Patients with locally advanced rectal cancer were recommended to receive neoadju-vant radiochemotherapy, especially for those with positive circumferential resection margin or extensive nodal involvement. It can improve local control for these patients. The rate of local recurrence has decreased significantly as a result of neoadjuvant radiochemotherapy. Some researchers believe that preoperative radiotherapy can improve survival of patients with resectable rectal cancer. It is suggested that patients who are sensitive to radiotherapy can achieve better prognosis. Approximately 15% of patients can achieve complete response after long-course neoadjuvant radioche-motherapy[1]. Different protocols for short-course radiotherapy that consists of 30 Gy in 10 fractions are recommended by the Chinese Anti-Cancer Association[2]. The biological equivalent dose of the short-course radiotherapy is similar to the commonly used regimen (5 × 5 Gy). Although the tumor regression is not as good as with long-course radiochemotherapy, with < 5% complete response rate, the advantages are no surgical delay, reduced toxicity from capecitabine, and avoidance of overtreatment of non-responders. However, some surgeons believe that preoperative radioche-motherapy increases surgical complications. Anastomotic leakage is thought to be associated with malnutrition resulting from radiotherapy[3]. Perineal wound complications after abdominoperineal resection (APR) are also considered to be associated with tissue edema and infection caused by radiotherapy. In addition, toxicity of radiochemotherapy may decrease patients’ tolerance to surgery.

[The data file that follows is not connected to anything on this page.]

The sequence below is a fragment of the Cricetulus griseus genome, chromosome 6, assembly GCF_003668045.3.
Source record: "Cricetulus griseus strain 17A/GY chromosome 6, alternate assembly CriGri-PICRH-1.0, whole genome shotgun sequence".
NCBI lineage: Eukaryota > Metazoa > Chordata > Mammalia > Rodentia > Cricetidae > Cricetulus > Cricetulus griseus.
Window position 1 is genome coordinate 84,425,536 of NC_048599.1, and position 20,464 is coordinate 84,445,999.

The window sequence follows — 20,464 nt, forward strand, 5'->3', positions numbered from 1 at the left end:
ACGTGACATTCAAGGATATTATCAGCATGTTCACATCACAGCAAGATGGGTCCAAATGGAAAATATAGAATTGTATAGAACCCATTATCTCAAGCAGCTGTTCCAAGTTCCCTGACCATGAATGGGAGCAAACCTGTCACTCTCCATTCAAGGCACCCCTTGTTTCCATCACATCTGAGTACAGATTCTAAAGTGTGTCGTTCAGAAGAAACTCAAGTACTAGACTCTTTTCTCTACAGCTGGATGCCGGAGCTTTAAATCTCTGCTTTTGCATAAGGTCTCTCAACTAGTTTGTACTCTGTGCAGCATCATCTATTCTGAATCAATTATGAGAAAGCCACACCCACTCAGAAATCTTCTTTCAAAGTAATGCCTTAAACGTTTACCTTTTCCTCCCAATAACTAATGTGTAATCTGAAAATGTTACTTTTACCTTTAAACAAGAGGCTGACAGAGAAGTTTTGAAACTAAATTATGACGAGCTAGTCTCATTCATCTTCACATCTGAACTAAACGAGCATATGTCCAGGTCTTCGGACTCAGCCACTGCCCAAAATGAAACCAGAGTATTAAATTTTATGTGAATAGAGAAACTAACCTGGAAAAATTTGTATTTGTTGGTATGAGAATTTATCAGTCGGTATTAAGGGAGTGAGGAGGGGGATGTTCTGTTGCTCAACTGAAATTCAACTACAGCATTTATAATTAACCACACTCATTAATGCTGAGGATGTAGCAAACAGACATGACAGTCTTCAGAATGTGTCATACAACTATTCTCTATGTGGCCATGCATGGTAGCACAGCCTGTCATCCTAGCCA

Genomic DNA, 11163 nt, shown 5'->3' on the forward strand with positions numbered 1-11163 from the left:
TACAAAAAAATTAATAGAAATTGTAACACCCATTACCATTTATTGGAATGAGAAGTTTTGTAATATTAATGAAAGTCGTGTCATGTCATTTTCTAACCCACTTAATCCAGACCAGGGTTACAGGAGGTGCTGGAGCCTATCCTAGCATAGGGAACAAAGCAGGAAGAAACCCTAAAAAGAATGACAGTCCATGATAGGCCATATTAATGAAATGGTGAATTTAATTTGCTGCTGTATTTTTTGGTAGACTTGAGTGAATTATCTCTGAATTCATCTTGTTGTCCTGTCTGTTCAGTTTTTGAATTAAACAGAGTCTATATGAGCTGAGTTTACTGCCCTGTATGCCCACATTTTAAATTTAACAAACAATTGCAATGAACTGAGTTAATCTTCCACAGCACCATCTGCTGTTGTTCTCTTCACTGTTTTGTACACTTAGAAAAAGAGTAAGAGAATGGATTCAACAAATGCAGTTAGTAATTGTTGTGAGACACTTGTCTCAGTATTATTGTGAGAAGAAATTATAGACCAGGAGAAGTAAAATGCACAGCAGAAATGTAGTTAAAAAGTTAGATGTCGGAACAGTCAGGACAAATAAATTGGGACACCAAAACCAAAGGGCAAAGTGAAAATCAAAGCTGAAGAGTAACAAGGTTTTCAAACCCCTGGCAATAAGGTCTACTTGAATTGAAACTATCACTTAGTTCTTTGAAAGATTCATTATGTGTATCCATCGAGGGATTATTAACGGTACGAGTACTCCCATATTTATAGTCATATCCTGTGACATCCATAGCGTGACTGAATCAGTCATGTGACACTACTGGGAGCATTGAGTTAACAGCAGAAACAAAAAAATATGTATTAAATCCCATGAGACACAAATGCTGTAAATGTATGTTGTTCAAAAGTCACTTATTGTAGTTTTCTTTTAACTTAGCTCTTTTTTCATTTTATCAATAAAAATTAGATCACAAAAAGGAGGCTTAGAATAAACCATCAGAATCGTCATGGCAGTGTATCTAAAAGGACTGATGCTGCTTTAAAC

The aim of this study was to evaluate surgical complications of patients with locally advanced rectal cancer following different neoadjuvant therapy and radical surgery. We compared the incidence and severity of surgical complications at 30 d after sur-gery in different groups and the contribution of neoadjuvant therapy to surgical complications.

MATERIALS AND METHODS
Patients

We performed a retrospective consecutive study of 1197 patients with mid-to-low rectal cancer (≤ 10 cm from anal verge) who received low anterior resection and APR at the Peking University Cancer Hospital between 2008 and 2010. Among them, 346 patients were treated with long-course chemoradiotherapy, and 259 received short-course radiotherapy. Radical resection was performed in all patients. The remaining 592 patients received total mesorectal excision (TME) immediately after rectal cancer was diagnosed. Surgical complications were evaluated for up to 30 d after discharge from hospital according to Clavien–Dindo classification. The median duration of admission for patients who underwent resection was 19 (range 5–81) d. Among them, 197 patients (16.3%) were hospitalized for > 30 d.

Radiotherapy